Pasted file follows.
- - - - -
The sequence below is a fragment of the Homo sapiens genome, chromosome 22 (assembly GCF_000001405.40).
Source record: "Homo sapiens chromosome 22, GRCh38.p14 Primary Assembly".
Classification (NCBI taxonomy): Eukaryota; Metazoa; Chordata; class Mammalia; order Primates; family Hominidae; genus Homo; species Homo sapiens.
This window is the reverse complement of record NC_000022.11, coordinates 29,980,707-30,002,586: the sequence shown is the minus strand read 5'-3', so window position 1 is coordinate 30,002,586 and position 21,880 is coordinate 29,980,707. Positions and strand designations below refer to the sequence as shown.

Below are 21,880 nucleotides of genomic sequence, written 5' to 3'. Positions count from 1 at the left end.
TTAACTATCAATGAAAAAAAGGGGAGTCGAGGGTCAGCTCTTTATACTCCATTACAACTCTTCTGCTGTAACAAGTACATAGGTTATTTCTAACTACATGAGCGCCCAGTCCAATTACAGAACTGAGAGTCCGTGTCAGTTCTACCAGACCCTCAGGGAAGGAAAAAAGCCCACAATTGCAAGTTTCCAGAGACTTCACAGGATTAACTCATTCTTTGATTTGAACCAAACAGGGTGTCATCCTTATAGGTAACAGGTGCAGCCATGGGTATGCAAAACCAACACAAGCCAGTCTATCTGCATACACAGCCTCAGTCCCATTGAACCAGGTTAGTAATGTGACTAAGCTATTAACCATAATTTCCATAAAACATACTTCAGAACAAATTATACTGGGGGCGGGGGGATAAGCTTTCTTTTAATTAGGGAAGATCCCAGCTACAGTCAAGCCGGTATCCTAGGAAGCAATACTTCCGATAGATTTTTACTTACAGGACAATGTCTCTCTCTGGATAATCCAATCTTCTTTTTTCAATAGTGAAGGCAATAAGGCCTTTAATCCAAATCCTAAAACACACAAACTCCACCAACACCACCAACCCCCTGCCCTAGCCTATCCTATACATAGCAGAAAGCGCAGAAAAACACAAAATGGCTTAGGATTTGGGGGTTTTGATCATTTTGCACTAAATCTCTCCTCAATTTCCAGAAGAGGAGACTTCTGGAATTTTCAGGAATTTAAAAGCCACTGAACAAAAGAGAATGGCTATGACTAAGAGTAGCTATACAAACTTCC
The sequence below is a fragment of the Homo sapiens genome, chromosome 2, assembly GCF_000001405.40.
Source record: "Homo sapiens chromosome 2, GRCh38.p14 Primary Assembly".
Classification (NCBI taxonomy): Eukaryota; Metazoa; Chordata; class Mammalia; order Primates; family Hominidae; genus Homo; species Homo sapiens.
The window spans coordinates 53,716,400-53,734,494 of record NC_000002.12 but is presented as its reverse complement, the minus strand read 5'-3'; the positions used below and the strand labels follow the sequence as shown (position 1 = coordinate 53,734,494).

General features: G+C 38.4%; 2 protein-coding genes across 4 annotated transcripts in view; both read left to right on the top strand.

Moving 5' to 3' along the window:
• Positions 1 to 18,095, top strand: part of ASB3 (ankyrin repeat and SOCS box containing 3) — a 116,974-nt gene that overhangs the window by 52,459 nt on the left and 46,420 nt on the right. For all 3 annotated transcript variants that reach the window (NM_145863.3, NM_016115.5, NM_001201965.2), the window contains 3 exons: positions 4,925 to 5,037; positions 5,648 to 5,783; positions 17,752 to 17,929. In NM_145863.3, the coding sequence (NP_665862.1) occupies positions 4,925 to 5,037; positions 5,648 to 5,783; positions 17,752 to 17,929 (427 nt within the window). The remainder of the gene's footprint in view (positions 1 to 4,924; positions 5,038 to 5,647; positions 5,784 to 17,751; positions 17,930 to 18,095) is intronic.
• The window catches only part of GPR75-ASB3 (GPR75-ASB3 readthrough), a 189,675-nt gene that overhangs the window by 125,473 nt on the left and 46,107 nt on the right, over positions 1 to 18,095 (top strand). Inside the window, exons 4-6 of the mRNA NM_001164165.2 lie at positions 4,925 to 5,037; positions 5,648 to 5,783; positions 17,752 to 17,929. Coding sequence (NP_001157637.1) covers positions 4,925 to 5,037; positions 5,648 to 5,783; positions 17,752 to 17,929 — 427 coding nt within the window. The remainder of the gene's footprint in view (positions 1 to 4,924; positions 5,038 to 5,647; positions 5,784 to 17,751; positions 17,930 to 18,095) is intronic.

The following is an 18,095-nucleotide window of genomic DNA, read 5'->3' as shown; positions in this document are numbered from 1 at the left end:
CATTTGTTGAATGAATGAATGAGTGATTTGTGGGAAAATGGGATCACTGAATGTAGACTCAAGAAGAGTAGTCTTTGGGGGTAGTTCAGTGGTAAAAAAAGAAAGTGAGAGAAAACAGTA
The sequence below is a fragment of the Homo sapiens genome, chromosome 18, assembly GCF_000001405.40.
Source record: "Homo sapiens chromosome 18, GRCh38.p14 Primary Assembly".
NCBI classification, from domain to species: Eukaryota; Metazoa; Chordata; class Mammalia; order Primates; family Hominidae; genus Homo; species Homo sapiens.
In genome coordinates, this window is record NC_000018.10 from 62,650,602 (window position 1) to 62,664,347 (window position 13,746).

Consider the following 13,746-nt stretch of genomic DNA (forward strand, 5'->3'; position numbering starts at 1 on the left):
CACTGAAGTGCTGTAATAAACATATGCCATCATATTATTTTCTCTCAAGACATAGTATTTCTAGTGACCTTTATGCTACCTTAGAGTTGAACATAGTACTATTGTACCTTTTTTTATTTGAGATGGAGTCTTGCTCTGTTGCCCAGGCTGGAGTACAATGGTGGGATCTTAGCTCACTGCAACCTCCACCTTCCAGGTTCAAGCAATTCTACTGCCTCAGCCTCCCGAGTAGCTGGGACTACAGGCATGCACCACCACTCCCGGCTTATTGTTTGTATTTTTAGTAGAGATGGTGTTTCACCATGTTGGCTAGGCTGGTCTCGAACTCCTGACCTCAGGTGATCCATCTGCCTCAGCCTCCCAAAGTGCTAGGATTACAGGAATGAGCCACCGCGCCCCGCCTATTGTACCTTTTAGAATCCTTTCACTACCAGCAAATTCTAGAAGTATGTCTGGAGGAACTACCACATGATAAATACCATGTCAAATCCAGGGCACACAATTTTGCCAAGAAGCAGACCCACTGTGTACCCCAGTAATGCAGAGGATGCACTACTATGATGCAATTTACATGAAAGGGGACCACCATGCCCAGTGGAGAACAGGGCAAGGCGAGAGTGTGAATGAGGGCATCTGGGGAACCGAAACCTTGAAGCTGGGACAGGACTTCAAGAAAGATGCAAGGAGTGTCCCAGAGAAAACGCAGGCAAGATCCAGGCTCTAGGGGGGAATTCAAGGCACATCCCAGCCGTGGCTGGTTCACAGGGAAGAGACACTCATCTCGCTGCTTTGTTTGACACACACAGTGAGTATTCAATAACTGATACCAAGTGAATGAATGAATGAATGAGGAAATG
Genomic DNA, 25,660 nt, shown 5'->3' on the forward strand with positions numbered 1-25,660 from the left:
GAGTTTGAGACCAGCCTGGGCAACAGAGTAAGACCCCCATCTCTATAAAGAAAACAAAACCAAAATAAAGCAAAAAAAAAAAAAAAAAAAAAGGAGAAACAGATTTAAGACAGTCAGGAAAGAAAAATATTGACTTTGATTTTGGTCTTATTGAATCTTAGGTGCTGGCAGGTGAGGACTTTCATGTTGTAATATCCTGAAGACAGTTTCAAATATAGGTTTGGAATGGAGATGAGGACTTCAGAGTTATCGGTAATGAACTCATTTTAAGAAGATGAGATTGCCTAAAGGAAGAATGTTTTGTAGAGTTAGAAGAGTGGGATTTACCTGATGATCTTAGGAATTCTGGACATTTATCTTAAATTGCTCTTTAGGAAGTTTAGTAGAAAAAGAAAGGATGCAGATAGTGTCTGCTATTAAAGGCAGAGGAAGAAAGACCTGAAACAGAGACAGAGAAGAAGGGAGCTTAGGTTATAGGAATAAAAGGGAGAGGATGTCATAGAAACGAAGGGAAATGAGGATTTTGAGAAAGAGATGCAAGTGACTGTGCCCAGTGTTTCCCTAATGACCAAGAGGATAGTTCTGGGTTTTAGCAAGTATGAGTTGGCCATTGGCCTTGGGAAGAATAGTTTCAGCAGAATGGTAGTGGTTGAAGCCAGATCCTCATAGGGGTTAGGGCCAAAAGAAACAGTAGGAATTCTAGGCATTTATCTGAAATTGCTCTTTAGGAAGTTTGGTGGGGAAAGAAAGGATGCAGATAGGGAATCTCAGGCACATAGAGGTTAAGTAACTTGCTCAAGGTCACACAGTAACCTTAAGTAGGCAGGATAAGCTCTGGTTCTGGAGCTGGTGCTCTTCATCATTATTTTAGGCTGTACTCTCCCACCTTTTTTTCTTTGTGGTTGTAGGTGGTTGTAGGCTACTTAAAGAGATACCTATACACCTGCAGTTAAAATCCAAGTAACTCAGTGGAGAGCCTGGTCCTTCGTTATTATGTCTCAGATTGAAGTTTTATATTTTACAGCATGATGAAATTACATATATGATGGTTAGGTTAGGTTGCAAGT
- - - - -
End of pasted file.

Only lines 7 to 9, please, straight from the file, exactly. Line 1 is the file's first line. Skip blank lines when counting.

The sequence below is a fragment of the Homo sapiens genome, chromosome 2, assembly GCF_000001405.40.
Source record: "Homo sapiens chromosome 2, GRCh38.p14 Primary Assembly".
Classification (NCBI taxonomy): Eukaryota; Metazoa; Chordata; class Mammalia; order Primates; family Hominidae; genus Homo; species Homo sapiens.